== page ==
A03_HGS-An Age of Exchange and Encounter 500 to 1500 CE (Ch.12 – Ch.15)
Along with class lessons and activities, these assignments for Ch.12 – Ch.15 will help us address these essential questions…
- How did the development of kingdoms and empires in East Asia help spread religions, culture, trade, and technological innovations?
- What political and economic systems emerged in the Middle Ages and how was the Church a unifying force?
- What religious, economic, and political events led to the development of Western Europe?
- How did early African societies develop from hunting-gathering groups into empires?
- Religious & Ethical Systems
- Empire Building
- Cultural Interaction
- Power & Authority
- Interaction with the Environment
Use the World History: Patterns of Interaction (POI) textbook to complete the assignment below.
Refer to the course calendar to acquire due dates and other instructions.
Write complete sentences as you describe the historical significance of the term, name, or phrase. Your description must relate specifically to the chapter’s historical content & context (Time, Place, Circumstance).
When submitting this assignment as a digital file, be sure to follow these steps:
-If you hand-wrote the assignment, scan the paper and convert to a digital file (PDF).
-If you are typing, convert the file into a PDF file using the same program you typed with.
-There are four assignments in Unit03: A03c to A03f, representing the four chapters we’ll address. Please submit each assignment as a separate file. Label each file in the format: 2-digit Pd#_LastNameFirstName-A03# (Example: 09_SmithJohn-A03c). Remember, when labeling files, an ‘O’ is NOT a Zero ‘0’. ‘O’ is a letter and Zero ‘0’ is a number.
Empires In East Asia (600 to 1350 CE)
Terms, Names, Phrases
-Genghis Khan (Chinggis San)
European Middle Ages 500 – 1500 CE
Terms, Names, Phrases
-Holy Roman Empire
The Formation of Western Europe 800 – 1500 CE
Terms, Names, Phrases
-Richard I (the Lion-Hearted)
-William the Conqueror
-Philip II -Estates-General
-Hundred Years’ War
-Joan of Arc
Societies and Empires of Africa – 800 to 1500 CE
Terms, Names, Phrases
Proj02d_MM02d- African Civilization (1500 BCE – 700 CE)
While we were away in Rome and Constantinople, the African continent was still practicing it’s ancient role as a nurturer of unique cultures and civilizations. The continent’s natural resources will create the conditions for civilizations to develop. While its geographic diversity will shape many societies particularly as they intermingle and culturally diffuse.
I. Purpose: To explore the diversity and development of Africa’s societies within it’s distinct geographic zones.
A. Three societies will be investigated:
-Kingdom of Aksum (Axum)
B. Five (5) ‘Areas of Study’ will guide our investigation within each society. For each of our societies, your group must select three (3) of the items below to further investigate. It doesn’t matter which items you select for each of the three societies listed above, as long as one of those items is Context.
-Context: Time, Place, Circumstance.
All class groups should organize themselves accordingly and employ Mindmeister to complete the task.
Consider: Who?, What?, Where?, When?, Why?, How? questions.
B. The due date is Sunday, 15 Jan., but refer to the course calendar to be certain that changes have not been made.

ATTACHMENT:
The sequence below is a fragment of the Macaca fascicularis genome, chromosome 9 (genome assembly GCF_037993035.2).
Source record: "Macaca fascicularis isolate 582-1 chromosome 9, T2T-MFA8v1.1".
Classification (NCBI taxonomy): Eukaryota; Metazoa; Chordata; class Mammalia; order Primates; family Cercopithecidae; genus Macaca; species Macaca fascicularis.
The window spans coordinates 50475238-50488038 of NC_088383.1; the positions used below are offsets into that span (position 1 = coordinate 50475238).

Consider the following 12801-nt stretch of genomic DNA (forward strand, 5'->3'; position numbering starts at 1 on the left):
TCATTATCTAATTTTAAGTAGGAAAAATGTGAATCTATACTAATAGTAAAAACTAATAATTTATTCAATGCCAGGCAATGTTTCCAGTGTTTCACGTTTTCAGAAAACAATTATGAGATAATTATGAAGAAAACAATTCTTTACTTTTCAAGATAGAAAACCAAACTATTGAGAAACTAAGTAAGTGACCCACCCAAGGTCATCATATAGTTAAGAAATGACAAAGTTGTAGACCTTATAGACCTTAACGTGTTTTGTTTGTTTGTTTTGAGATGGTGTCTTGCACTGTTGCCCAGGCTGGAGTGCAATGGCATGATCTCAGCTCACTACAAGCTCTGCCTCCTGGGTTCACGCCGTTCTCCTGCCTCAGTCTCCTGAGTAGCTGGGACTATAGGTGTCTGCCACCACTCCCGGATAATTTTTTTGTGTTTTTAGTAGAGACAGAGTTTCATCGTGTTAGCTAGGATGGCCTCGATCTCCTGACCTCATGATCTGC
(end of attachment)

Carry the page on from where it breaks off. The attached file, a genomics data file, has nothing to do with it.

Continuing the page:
Your group is tasked to create a Mindmap rich in content that will reveal to any viewer how African peoples and the societies they developed were a continuation of the continents ancient role as incubator for unique/ diverse cultures and advanced civilizations.
Label the Central Idea: Pd#_African Peoples and Civilizations 1500 BCE to 700 CE-Grp# (Ex.: 08_ African Peoples and Civilizations 1500 BCE to 700 CE-03. Which means Period 8, assigned the African Peoples and Civilizations 1500 BCE to 700 CE, and Group #3. In addition, ensure that the same title appears in the map’s profile. That profile can be accessed via an icon (letter ‘I’ within a circle) appearing in the upper-left corner of your Mindmap screen.
Citations, links, assign tasks, etc. in accord with previous projects. Images/ graphics should be used judiciously. Avoid inclusion if the image does not contribute relevant and substantive content. Examples of poor image choices would include historical figures. Examples of good image choices would include maps, charts, tools, etc. with an explanation of it’s historic value.
These instructions provide you with guidance, but your experience should shape your final product. Previous standards remain in force.
Sources & Resources: I encourage you to seek out additional sources for a deeper contextual understanding of the topic. Here are some to start you off.
World History: Patterns of Interaction. (published by Holt-McDougall, 2012)
Mr.V’s Course Website Resources
To view the presentation that accompanies the slide descriptions below, please navigate to Pr02a_Ancient Greece’s Environment
(Cover) Slide #1: The Parthenon
Slide #2: Satellite image with the section of interest encircled in the Mediterranean Sea.
Slide #3: Closeup image of the area in the previous slide. Take note of the mountainous terrain, numerous islands (archipelago), and the two peninsulas that makeup the southern area of the Balkans, where Greece resides. These topographical conditions will influence the development of any people who decide to reside there.
Slide #4: Let’s Make a Prediction. By analyzing the previous map for terrain features, relative location to other land masses, and climate you may be able to predict one or more traits for any societies that ultimately develop there. Discuss this with your class neighbor and see what you can agree on.
Slide #5 & #6: This area has been a terminus for migrations and travelers. Peoples have entered the area from the South (Crete, Egypt), East (Asia Minor), and the North (Europe). The Mycenaeans may be the descendants of Indo-European migrations into Europe. The area was a “melting pot” of cultures.
We’ve spoken a bit about the Greek Dark Age before. It appears that the Dark Age period coincided with the arrival of the Dorians; a nomadic people with a lifestyle centered around warfare (Chariots being an important part).
The map on slide #6 shows key features: two peninsulas that makeup the heart of Greece, key city-states, and the Greater Greek world of the Aegean Sea basin.
Slide #7: Here we see a ruin from the island of Crete. This is a colorful remnant of a palace that most-likely belonged to the King of the Minoan civilization. The Minoans proximity to the Greek islands and Ancient Egypt allowed them to be a middleman in the exchange of ideas between the three civilizations. This and the following images depict traits of Minoan culture that the Greeks adapt later on, but many others may have been previously influenced or introduced from Egypt by way of Crete.